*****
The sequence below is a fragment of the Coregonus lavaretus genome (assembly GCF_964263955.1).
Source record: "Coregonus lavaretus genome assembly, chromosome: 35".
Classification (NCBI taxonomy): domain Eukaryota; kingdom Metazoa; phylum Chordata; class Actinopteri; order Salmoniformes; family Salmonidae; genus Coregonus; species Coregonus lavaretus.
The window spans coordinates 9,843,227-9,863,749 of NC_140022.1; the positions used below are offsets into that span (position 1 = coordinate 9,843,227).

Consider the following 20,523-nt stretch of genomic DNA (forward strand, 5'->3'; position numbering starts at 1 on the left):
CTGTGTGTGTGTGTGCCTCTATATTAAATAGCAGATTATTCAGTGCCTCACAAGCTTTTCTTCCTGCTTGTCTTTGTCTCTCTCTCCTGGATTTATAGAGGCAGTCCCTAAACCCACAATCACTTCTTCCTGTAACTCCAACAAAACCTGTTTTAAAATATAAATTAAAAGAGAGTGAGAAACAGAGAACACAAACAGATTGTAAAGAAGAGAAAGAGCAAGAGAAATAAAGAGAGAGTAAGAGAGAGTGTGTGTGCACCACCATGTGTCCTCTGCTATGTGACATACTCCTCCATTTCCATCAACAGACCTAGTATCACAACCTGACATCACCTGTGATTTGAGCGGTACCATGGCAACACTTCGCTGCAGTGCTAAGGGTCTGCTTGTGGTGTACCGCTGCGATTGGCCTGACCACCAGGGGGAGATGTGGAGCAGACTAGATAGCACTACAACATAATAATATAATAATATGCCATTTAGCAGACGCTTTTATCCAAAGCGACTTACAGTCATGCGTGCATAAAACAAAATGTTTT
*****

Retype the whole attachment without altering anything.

The sequence below is a fragment of the Coregonus lavaretus genome (assembly GCF_964263955.1).
Source record: "Coregonus lavaretus genome assembly, chromosome: 35".
Classification (NCBI taxonomy): domain Eukaryota; kingdom Metazoa; phylum Chordata; class Actinopteri; order Salmoniformes; family Salmonidae; genus Coregonus; species Coregonus lavaretus.
The window spans coordinates 9,843,227-9,863,749 of NC_140022.1; the positions used below are offsets into that span (position 1 = coordinate 9,843,227).

Consider the following 20,523-nt stretch of genomic DNA (forward strand, 5'->3'; position numbering starts at 1 on the left):
CTGTGTGTGTGTGTGCCTCTATATTAAATAGCAGATTATTCAGTGCCTCACAAGCTTTTCTTCCTGCTTGTCTTTGTCTCTCTCTCCTGGATTTATAGAGGCAGTCCCTAAACCCACAATCACTTCTTCCTGTAACTCCAACAAAACCTGTTTTAAAATATAAATTAAAAGAGAGTGAGAAACAGAGAACACAAACAGATTGTAAAGAAGAGAAAGAGCAAGAGAAATAAAGAGAGAGTAAGAGAGAGTGTGTGTGCACCACCATGTGTCCTCTGCTATGTGACATACTCCTCCATTTCCATCAACAGACCTAGTATCACAACCTGACATCACCTGTGATTTGAGCGGTACCATGGCAACACTTCGCTGCAGTGCTAAGGGTCTGCTTGTGGTGTACCGCTGCGATTGGCCTGACCACCAGGGGGAGATGTGGAGCAGACTAGATAGCACTACAACATAATAATATAATAATATGCCATTTAGCAGACGCTTTTATCCAAAGCGACTTACAGTCATGCGTGCATAAAACAAAATGTTTT